Global Sources
EE Times AsiaWebsite
Stay in touch with EE Times Asia
eeBlogs-Article content Home?/?eeBlog?/?eeBlogs
Profile
Nickname:?Jack Crenshaw???? Articles(34)???? Visits(80952)???? Comments(9)???? Votes(73)???? RSS
Jack Crenshaw's column features algorithms and plug-and-play routines, along with explanations of how they work.
Blog Archive
2013?-? May.??
2012?-? May.??
2011?-? Jun.,?? May.,?? Mar.??
View All
Comment?|?Add to Favorites

Posted: 02:43:52 PM, 03/06/2011

Fly me to the Moon (Part 4)

? ?

Read the previous part here.

?

This is not an unreasonable approach, as long as you don't mind the 90 W part. A vertical descent is what we used for Surveyor and other unmanned missions. It simplifies the automated landing quite a bit, and you can change that landing longitude by making only the slightest tweaks to the outbound trajectory.

?

The vertical descent is simple to automate, but it's not very efficient. When you're landing vertically, your rocket motor expends a lot of fuel fighting gravity. With a grazing, nearly horizontal approach, centrifugal force gives you some help countering gravity. In orbit, after all, it counters gravity completely.

?

So instead of landing vertically, it's better to go into orbit first. You can do this by tweaking the TLI a tiny bit, so the spacecraft passes behind the Moon. Better yet, pass in front of the Moon, and save more fuel yet. Or even give the trajectory a small inclination (less than 1 degree), pass above or below the Moon, and go into a polar orbit. Going into orbit lets us go to pretty much any landing site we choose. The price we pay is a more difficult job for the software that controls the automated landing.

?

KISS

Simplify as much as possible, but no more. !Einstein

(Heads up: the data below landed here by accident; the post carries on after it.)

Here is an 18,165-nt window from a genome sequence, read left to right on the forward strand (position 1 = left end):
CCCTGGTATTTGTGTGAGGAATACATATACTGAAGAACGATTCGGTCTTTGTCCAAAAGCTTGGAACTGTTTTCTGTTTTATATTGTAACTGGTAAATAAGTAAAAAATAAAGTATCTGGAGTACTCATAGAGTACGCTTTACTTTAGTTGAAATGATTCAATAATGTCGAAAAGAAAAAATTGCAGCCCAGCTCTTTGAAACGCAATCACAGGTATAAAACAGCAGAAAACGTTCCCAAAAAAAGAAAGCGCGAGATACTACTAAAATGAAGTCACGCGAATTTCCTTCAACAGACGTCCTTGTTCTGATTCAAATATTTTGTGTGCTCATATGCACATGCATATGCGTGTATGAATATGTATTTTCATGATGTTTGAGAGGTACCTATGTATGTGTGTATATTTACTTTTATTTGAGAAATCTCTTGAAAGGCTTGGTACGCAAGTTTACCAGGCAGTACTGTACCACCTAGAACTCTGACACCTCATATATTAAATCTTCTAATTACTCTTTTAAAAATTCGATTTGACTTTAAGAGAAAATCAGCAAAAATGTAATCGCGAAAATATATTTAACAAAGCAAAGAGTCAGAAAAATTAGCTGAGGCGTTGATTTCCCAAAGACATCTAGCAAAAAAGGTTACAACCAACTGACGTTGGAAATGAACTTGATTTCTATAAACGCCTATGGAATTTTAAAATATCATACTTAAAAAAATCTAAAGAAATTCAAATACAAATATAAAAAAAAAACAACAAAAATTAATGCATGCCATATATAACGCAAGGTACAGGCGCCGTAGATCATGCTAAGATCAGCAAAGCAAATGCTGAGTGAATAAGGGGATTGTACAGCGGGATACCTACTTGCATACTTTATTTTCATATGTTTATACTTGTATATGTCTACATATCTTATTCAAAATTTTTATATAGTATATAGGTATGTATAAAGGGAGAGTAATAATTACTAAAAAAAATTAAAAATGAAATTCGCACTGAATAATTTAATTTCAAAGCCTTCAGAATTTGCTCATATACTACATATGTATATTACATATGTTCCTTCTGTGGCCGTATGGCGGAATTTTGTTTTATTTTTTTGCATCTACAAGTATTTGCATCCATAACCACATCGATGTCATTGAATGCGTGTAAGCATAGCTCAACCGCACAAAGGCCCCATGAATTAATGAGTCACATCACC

Keep It Simple, Sidney. !Crenshaw (among others)

I presume you've figured out, by now, that the geometry of a lunar mission is not a simple one. What I must tell you now is that it's even more complicated than you thought. How complicated is it, you ask? Like figure 4 complicated.

?

1210embcrenshaw04_orbitplanes.jpg

FIGURE 4!ORBIT PLANES

?

This figure shows three of the important planes involved: the Equator, the Ecliptic, and the plane of the Moon's orbit. There's a fourth plane that I didn't even have the courage to try to draw: The plane of the trajectory, which can be (and usually is) different from all three that I've shown.

?

But the situation is even worse than you think. All the planes are moving. Our equatorial plane precesses around the Ecliptic with a period of 26,000 years. Well, Ok, I guess it's not that fast. But the Moon's orbit also precesses about the Ecliptic, with a period of only 18.7 years. Since Project Apollo, it's been around twice, changing the inclination of the Moon's orbit to the Equator by 5 degrees. A solution that was valid three years ago is worthless today.

?

Finally, the plane of the Moon's orbit isn't a plane at all. The solar perturbation includes out-of-plane components, with periods of one month and one year. Neither is the orbit plane a plane.

?